Langley Steinert | Inc
When a start-up grows to a larger company, strong leaders should stay hands on.
When your start-up takes off and your team grows, it is tempting to delegate everything you can. However, as you navigate your company’s further growth, you should be careful not to let go of your ability to do things yourself. For me, finding opportunities to stay engaged in day-to-day operations has been an important element of my leadership style. As they say, the best form of management is to lead by doing.
I had a recent reminder at CarGurus of how important leading by doing is when we launched a new product and sales strategy. To be sure, we were barking up the right tree, and to better understand where we were in the process, I got personally involved with the initiative.
My decision to take on a handful of new prospective accounts in the sales process had a tremendous effect. It was invigorating for me, it challenged the sales team (shouldn’t they be better at this than I am?), and it showed my employees that I’m not afraid to get down to business in any part of the company.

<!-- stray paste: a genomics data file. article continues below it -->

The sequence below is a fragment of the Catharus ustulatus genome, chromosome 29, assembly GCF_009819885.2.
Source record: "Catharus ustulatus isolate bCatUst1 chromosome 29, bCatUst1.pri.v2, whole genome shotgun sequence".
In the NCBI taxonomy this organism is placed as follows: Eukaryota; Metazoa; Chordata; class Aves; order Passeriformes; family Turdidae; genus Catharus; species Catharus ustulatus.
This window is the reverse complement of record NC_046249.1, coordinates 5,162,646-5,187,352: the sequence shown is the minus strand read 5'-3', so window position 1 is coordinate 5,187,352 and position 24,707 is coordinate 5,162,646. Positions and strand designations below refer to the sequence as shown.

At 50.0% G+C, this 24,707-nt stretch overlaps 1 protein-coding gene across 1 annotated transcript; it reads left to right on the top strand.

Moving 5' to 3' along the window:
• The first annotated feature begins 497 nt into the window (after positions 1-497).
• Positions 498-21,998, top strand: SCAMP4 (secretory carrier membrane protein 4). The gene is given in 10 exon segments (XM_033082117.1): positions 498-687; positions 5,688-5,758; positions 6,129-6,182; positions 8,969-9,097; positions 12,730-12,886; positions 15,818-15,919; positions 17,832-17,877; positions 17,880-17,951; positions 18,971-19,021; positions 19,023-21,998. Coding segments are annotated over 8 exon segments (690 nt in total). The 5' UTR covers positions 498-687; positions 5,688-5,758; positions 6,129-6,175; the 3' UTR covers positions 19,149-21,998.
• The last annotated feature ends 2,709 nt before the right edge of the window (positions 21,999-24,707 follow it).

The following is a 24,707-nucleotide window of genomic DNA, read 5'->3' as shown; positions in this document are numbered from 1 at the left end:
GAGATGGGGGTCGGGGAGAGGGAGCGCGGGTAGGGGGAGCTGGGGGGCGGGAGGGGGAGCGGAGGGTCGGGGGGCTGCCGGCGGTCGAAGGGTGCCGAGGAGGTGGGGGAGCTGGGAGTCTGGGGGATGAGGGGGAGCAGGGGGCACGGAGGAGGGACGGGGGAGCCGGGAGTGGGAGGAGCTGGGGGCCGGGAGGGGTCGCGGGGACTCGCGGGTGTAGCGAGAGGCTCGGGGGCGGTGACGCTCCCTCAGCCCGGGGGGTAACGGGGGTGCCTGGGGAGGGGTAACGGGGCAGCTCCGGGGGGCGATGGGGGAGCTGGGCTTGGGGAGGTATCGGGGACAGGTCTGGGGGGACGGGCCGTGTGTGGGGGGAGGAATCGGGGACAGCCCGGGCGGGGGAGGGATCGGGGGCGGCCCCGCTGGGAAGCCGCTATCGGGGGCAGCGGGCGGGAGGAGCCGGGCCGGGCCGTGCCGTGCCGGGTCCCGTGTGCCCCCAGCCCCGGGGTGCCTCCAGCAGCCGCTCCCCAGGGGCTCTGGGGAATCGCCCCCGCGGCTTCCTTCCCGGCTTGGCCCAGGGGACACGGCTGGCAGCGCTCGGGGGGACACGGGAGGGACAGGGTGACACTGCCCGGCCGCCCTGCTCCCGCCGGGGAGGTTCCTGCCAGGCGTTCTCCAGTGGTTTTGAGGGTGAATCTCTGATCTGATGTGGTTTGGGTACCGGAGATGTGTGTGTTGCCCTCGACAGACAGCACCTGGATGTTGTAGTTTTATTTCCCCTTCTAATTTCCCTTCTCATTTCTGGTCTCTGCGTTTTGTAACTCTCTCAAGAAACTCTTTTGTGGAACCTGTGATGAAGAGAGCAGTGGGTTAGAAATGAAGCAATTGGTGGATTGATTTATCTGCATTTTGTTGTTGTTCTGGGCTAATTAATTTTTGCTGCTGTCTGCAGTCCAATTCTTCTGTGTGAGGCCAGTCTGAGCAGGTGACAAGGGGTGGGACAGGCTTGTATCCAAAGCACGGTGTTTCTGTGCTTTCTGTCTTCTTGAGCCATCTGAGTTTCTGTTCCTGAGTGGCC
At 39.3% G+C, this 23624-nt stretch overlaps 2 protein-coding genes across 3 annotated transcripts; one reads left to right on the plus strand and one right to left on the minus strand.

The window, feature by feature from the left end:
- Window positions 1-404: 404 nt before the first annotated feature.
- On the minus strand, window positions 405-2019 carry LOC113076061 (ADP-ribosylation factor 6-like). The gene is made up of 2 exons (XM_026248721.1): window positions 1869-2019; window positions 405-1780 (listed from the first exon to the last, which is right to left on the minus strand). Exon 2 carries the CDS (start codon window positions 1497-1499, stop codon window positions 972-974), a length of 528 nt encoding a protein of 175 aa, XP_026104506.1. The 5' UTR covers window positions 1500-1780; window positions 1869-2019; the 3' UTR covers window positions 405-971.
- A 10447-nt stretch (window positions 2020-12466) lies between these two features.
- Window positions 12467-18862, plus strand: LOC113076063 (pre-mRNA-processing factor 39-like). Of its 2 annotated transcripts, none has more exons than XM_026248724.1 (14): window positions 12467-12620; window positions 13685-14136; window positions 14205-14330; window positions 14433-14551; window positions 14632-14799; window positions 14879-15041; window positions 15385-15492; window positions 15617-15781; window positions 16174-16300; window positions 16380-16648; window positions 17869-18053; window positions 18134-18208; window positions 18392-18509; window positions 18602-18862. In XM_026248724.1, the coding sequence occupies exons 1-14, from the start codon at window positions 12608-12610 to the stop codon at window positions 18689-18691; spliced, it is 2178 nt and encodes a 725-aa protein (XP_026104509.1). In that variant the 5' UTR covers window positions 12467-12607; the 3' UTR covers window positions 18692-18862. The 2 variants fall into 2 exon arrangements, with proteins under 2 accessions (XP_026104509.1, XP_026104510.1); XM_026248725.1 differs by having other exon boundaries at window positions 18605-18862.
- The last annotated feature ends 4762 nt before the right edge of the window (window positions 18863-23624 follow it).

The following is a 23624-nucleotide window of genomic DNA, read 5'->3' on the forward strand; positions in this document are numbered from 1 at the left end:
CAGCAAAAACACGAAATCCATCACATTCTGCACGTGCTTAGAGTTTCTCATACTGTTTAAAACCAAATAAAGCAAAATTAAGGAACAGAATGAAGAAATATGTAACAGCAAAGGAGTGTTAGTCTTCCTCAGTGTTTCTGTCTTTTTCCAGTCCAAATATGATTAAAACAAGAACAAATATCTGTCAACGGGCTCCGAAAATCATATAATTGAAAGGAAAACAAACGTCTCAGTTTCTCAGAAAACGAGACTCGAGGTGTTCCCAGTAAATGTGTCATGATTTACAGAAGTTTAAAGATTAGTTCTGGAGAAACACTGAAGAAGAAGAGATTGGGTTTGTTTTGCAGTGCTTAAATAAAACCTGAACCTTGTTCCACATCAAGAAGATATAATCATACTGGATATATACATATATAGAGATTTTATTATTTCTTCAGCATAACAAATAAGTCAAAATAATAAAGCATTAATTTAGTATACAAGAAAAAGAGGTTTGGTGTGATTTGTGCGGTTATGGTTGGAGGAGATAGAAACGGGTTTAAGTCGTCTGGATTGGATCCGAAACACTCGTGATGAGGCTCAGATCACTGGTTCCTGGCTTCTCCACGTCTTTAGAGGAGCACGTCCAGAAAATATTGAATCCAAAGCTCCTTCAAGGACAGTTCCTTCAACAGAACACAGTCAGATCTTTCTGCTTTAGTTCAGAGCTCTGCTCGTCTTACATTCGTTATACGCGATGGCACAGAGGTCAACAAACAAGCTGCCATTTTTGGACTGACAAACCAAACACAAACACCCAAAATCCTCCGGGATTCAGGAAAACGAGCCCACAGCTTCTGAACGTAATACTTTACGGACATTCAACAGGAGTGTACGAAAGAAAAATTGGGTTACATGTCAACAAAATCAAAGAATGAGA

Did I close every lead? Certainly not, but I cultivated a few new client relationships, learned more about customer interest in the product, and was able to close one deal on my own. Experiencing the sales cycle firsthand also gave me the insight I needed to better communicate with the sales team.
I saw the same behavior at my last company, TripAdvisor. My co-founder and current CEO of TripAdvisor, Stephen Kaufer, was notorious for emailing developers in the middle of the night with specific problems he found with the product. Yes, it put our developers on notice that their code was under close scrutiny. But the more important message was that the CEO took it upon himself to check the quality of the product; that mentality permeated the organization.